A Vacuum Breaker is a simple, reliable device that allows air to enter a steam piping system when a vacuum is induced. Here are the top 4 reasons for including a vacuum breaker in your system:
- It helps allow for complete condensate drainage under all operating conditions: on/off or modulating applications.
- It helps minimize water hammer.
- It helps minimize temperature swings and uneven temperatures.
- It helps minimize product waste.
So where do you install a Vacuum Breaker in your steam system?
It is generally recommended that all heat transfer devices have a vacuum breaker installed at points designated by the heat transfer manufacturer. The normal locations are after the control valve, usually on the top portion of the heat transfer device, and always above the steam trap inlet (see illustrations).
All heat transfer components, whether shell-and-tube exchanger, plate-and-frame exchanger, air heating coil or any other device, require vacuum breakers. Click here to see a demonstration video of a typical steam air heating coil with modulating pressure in our Steam Training Room. Because the condensate piping after our coil is clear glass, you can watch condensate backing up into the coil without a vacuum breaker. Once the vacuum breaker is allowed to operate, the coil can remain free of condensate under all operating conditions, which eliminates many issues that can shorten equipment service life and/or cause operation problems.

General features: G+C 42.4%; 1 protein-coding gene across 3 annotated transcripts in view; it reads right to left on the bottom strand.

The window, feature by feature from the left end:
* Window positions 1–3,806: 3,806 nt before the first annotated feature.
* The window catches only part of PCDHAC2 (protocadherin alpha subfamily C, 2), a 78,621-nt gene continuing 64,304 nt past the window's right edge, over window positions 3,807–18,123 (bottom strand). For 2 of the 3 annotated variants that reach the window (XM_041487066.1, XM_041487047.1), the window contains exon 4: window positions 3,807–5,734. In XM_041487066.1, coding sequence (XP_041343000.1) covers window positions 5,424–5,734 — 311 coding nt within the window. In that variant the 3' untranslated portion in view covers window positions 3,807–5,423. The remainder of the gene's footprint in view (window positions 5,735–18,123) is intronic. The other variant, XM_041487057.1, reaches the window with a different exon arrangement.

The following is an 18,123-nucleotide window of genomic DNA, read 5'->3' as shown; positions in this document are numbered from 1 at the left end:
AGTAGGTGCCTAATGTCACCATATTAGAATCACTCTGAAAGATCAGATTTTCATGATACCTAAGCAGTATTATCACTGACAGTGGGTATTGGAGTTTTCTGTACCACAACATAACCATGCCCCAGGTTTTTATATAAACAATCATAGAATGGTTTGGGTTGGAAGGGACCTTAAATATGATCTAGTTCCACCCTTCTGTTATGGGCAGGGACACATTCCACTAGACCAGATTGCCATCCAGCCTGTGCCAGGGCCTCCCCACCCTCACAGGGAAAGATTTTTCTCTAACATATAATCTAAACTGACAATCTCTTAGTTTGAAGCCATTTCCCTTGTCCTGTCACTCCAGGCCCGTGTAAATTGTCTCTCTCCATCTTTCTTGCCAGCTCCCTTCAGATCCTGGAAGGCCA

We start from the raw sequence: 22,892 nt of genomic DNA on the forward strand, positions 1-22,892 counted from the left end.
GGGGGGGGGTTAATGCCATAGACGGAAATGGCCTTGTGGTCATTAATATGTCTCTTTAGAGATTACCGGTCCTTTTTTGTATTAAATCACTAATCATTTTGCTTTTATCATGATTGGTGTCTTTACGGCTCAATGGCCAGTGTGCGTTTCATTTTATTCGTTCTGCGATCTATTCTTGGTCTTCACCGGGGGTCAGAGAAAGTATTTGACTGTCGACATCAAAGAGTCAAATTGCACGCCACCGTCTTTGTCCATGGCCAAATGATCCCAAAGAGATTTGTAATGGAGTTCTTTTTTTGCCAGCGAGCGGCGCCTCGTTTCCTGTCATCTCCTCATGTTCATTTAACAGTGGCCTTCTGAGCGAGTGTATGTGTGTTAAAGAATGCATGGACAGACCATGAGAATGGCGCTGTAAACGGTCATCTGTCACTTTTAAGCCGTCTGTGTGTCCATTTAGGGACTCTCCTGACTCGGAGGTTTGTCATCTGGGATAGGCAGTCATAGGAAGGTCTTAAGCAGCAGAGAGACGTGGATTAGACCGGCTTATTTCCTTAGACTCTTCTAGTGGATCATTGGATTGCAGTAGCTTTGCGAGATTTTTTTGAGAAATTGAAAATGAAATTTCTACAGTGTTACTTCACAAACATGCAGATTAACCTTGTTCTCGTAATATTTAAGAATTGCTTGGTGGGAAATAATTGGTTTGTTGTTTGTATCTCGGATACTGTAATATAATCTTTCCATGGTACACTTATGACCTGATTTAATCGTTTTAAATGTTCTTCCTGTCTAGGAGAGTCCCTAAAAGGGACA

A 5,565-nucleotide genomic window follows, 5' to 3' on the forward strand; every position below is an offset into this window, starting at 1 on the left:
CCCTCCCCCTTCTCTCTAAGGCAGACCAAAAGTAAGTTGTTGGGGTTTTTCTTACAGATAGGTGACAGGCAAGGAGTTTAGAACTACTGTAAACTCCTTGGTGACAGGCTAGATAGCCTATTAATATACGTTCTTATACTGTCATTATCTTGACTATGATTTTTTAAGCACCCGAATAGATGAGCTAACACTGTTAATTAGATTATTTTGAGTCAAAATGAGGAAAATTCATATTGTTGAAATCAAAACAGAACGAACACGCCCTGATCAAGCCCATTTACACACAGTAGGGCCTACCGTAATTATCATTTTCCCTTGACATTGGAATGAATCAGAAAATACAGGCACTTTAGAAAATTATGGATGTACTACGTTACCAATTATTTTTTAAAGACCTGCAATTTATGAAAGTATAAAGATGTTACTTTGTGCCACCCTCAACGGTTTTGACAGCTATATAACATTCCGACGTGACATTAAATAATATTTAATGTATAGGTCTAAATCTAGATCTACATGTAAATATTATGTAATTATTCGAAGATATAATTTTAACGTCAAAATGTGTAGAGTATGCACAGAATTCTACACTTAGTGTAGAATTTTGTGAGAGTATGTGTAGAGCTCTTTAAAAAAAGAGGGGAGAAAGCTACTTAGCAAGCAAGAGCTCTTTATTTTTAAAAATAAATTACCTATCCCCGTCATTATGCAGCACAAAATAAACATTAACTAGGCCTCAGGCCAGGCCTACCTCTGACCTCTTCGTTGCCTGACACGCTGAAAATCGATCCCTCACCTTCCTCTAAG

The footage for that video was taken in our Steam Training Room located in Minnetonka, Minnesota, where we have regular training classes. We utilize a steam boiler, glass piping, and functional glass-bodied steam traps to describe and demonstrate a variety of steam basics and advanced concepts in the 4 main areas of a steam system: Generation, Distribution, Utilization, and Condensate Return.
Contact us for more information on the proper use of vacuum breakers or sign up for our Steam Energy Conservation seminars to learn more.